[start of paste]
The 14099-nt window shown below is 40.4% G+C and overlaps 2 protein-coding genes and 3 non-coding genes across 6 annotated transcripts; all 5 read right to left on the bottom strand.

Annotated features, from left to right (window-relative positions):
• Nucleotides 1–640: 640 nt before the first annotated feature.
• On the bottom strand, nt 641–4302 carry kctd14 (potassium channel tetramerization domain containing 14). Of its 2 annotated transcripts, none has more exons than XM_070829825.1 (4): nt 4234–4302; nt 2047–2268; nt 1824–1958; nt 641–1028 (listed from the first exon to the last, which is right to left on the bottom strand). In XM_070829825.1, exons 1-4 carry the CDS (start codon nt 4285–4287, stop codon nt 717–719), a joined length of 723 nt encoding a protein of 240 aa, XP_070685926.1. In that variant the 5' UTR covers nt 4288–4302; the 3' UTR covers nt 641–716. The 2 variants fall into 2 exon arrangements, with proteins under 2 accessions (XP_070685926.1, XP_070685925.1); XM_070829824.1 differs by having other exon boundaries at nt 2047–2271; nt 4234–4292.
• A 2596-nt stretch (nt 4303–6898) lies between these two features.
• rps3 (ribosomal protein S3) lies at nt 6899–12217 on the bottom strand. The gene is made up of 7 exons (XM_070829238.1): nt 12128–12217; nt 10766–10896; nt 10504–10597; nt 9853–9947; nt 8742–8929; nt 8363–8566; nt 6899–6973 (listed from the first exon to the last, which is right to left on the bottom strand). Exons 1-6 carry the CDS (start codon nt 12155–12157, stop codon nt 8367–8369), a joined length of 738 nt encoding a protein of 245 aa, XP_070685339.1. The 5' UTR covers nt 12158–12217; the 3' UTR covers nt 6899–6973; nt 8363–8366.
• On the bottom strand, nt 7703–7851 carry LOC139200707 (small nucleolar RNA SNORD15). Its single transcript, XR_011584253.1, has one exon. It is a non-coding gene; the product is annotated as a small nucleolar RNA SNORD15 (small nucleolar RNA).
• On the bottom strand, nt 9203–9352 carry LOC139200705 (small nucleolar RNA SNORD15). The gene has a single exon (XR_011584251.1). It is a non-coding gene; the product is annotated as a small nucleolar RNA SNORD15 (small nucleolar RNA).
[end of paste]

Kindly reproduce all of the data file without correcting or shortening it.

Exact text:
The 14099-nt window shown below is 40.4% G+C and overlaps 2 protein-coding genes and 3 non-coding genes across 6 annotated transcripts; all 5 read right to left on the bottom strand.

Annotated features, from left to right (window-relative positions):
• Nucleotides 1–640: 640 nt before the first annotated feature.
• On the bottom strand, nt 641–4302 carry kctd14 (potassium channel tetramerization domain containing 14). Of its 2 annotated transcripts, none has more exons than XM_070829825.1 (4): nt 4234–4302; nt 2047–2268; nt 1824–1958; nt 641–1028 (listed from the first exon to the last, which is right to left on the bottom strand). In XM_070829825.1, exons 1-4 carry the CDS (start codon nt 4285–4287, stop codon nt 717–719), a joined length of 723 nt encoding a protein of 240 aa, XP_070685926.1. In that variant the 5' UTR covers nt 4288–4302; the 3' UTR covers nt 641–716. The 2 variants fall into 2 exon arrangements, with proteins under 2 accessions (XP_070685926.1, XP_070685925.1); XM_070829824.1 differs by having other exon boundaries at nt 2047–2271; nt 4234–4292.
• A 2596-nt stretch (nt 4303–6898) lies between these two features.
• rps3 (ribosomal protein S3) lies at nt 6899–12217 on the bottom strand. The gene is made up of 7 exons (XM_070829238.1): nt 12128–12217; nt 10766–10896; nt 10504–10597; nt 9853–9947; nt 8742–8929; nt 8363–8566; nt 6899–6973 (listed from the first exon to the last, which is right to left on the bottom strand). Exons 1-6 carry the CDS (start codon nt 12155–12157, stop codon nt 8367–8369), a joined length of 738 nt encoding a protein of 245 aa, XP_070685339.1. The 5' UTR covers nt 12158–12217; the 3' UTR covers nt 6899–6973; nt 8363–8366.
• On the bottom strand, nt 7703–7851 carry LOC139200707 (small nucleolar RNA SNORD15). Its single transcript, XR_011584253.1, has one exon. It is a non-coding gene; the product is annotated as a small nucleolar RNA SNORD15 (small nucleolar RNA).
• On the bottom strand, nt 9203–9352 carry LOC139200705 (small nucleolar RNA SNORD15). The gene has a single exon (XR_011584251.1). It is a non-coding gene; the product is annotated as a small nucleolar RNA SNORD15 (small nucleolar RNA).